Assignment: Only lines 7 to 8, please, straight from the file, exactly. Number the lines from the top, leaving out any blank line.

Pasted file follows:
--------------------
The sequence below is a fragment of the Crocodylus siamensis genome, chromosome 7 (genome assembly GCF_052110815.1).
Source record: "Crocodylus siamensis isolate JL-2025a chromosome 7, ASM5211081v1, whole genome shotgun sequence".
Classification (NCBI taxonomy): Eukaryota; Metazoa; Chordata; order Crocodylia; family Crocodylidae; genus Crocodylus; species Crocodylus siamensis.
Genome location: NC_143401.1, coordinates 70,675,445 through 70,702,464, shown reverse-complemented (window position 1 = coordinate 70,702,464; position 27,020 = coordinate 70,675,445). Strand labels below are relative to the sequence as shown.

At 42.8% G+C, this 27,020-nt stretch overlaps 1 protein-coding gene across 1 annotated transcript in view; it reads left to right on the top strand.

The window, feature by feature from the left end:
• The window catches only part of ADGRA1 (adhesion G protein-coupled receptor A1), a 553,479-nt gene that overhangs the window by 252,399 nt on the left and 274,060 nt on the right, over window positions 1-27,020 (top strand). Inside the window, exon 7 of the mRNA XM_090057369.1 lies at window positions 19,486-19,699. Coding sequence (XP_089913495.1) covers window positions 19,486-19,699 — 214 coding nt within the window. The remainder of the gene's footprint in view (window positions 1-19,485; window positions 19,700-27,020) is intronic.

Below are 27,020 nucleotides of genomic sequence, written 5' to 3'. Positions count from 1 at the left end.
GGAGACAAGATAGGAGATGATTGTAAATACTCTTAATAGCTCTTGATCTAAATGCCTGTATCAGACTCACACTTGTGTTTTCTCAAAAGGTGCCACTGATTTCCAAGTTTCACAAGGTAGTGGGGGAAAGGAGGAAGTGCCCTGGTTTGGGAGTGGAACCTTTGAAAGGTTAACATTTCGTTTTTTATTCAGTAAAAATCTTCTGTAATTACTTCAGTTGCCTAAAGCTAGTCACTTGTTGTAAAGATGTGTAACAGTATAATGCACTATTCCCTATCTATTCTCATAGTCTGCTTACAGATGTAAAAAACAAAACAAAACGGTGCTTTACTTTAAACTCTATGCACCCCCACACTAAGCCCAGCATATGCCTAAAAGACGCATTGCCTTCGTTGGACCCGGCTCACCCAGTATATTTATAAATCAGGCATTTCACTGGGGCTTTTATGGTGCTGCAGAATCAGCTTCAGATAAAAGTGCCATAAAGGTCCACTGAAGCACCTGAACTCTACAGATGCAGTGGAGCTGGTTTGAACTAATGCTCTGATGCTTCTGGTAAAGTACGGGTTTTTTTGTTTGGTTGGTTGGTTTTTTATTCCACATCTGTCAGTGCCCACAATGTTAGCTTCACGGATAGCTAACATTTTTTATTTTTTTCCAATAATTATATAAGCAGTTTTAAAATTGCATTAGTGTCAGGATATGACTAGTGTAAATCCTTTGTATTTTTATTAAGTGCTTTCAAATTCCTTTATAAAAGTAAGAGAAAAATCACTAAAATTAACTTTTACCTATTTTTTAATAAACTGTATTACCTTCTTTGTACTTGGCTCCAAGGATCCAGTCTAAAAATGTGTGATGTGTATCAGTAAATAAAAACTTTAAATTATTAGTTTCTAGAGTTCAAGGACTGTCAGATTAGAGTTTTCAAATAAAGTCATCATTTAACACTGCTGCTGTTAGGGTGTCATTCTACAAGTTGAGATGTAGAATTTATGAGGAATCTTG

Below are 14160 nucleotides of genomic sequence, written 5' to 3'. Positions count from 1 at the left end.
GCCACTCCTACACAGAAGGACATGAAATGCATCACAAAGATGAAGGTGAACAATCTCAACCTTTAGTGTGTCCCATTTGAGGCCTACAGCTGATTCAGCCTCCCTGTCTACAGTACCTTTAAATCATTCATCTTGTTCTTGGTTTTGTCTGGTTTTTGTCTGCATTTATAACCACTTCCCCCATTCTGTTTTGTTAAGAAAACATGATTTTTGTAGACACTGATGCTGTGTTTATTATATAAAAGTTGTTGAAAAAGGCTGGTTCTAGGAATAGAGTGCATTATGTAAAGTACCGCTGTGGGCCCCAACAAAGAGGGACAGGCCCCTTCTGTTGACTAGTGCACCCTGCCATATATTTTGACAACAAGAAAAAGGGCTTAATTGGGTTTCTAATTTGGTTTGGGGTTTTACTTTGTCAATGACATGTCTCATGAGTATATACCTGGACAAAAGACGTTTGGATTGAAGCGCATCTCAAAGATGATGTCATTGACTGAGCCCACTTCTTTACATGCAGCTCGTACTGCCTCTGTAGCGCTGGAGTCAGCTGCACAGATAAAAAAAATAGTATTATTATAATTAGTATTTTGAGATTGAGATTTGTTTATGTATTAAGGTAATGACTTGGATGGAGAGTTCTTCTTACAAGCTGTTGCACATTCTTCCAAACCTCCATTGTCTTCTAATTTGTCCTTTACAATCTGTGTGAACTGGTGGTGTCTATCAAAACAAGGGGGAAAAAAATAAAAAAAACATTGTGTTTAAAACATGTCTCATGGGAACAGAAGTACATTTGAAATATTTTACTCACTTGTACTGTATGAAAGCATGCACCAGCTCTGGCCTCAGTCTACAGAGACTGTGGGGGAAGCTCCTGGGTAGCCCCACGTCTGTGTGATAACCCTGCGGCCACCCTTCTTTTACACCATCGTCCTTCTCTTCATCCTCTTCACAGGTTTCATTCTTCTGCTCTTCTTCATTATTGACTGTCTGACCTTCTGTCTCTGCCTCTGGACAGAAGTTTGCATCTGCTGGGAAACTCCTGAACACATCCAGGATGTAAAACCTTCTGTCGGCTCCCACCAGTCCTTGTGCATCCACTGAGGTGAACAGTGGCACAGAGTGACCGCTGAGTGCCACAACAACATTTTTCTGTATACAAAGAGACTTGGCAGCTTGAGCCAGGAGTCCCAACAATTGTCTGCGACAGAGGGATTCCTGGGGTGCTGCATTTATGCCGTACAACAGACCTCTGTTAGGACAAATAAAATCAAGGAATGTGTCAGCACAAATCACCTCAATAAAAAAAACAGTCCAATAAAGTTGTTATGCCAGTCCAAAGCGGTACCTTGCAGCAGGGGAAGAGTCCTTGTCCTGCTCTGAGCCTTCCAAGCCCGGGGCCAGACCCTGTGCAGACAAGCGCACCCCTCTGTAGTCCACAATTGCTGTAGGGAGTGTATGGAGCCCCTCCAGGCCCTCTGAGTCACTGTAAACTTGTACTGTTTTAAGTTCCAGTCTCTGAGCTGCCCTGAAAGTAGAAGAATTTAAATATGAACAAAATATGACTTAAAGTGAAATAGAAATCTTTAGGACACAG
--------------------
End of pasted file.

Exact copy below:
• The window catches only part of ADGRA1 (adhesion G protein-coupled receptor A1), a 553,479-nt gene that overhangs the window by 252,399 nt on the left and 274,060 nt on the right, over window positions 1-27,020 (top strand). Inside the window, exon 7 of the mRNA XM_090057369.1 lies at window positions 19,486-19,699. Coding sequence (XP_089913495.1) covers window positions 19,486-19,699 — 214 coding nt within the window. The remainder of the gene's footprint in view (window positions 1-19,485; window positions 19,700-27,020) is intronic.

Below are 27,020 nucleotides of genomic sequence, written 5' to 3'. Positions count from 1 at the left end.